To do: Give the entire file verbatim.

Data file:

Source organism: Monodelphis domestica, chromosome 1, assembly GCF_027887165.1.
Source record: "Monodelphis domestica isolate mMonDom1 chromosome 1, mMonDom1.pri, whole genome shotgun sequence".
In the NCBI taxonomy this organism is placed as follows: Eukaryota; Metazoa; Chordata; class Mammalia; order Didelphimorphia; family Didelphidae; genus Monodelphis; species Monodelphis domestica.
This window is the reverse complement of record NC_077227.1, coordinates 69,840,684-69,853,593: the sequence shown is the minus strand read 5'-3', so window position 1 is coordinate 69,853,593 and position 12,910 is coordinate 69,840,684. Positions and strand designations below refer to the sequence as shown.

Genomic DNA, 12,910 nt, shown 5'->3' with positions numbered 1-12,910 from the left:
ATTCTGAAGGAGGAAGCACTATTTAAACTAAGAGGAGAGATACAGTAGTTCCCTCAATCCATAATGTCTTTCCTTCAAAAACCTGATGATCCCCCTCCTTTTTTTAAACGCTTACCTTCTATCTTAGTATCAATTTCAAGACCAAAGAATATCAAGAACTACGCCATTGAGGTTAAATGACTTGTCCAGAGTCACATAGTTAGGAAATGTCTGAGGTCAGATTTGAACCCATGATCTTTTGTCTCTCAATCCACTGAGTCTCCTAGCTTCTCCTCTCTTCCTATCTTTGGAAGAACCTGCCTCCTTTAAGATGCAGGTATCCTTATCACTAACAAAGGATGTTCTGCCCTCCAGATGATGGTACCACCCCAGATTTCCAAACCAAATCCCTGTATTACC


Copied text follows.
Source organism: Monodelphis domestica, chromosome 1, assembly GCF_027887165.1.
Source record: "Monodelphis domestica isolate mMonDom1 chromosome 1, mMonDom1.pri, whole genome shotgun sequence".
In the NCBI taxonomy this organism is placed as follows: Eukaryota; Metazoa; Chordata; class Mammalia; order Didelphimorphia; family Didelphidae; genus Monodelphis; species Monodelphis domestica.
This window is the reverse complement of record NC_077227.1, coordinates 69,840,684-69,853,593: the sequence shown is the minus strand read 5'-3', so window position 1 is coordinate 69,853,593 and position 12,910 is coordinate 69,840,684. Positions and strand designations below refer to the sequence as shown.

Genomic DNA, 12,910 nt, shown 5'->3' with positions numbered 1-12,910 from the left:
ATTCTGAAGGAGGAAGCACTATTTAAACTAAGAGGAGAGATACAGTAGTTCCCTCAATCCATAATGTCTTTCCTTCAAAAACCTGATGATCCCCCTCCTTTTTTTAAACGCTTACCTTCTATCTTAGTATCAATTTCAAGACCAAAGAATATCAAGAACTACGCCATTGAGGTTAAATGACTTGTCCAGAGTCACATAGTTAGGAAATGTCTGAGGTCAGATTTGAACCCATGATCTTTTGTCTCTCAATCCACTGAGTCTCCTAGCTTCTCCTCTCTTCCTATCTTTGGAAGAACCTGCCTCCTTTAAGATGCAGGTATCCTTATCACTAACAAAGGATGTTCTGCCCTCCAGATGATGGTACCACCCCAGATTTCCAAACCAAATCCCTGTATTACC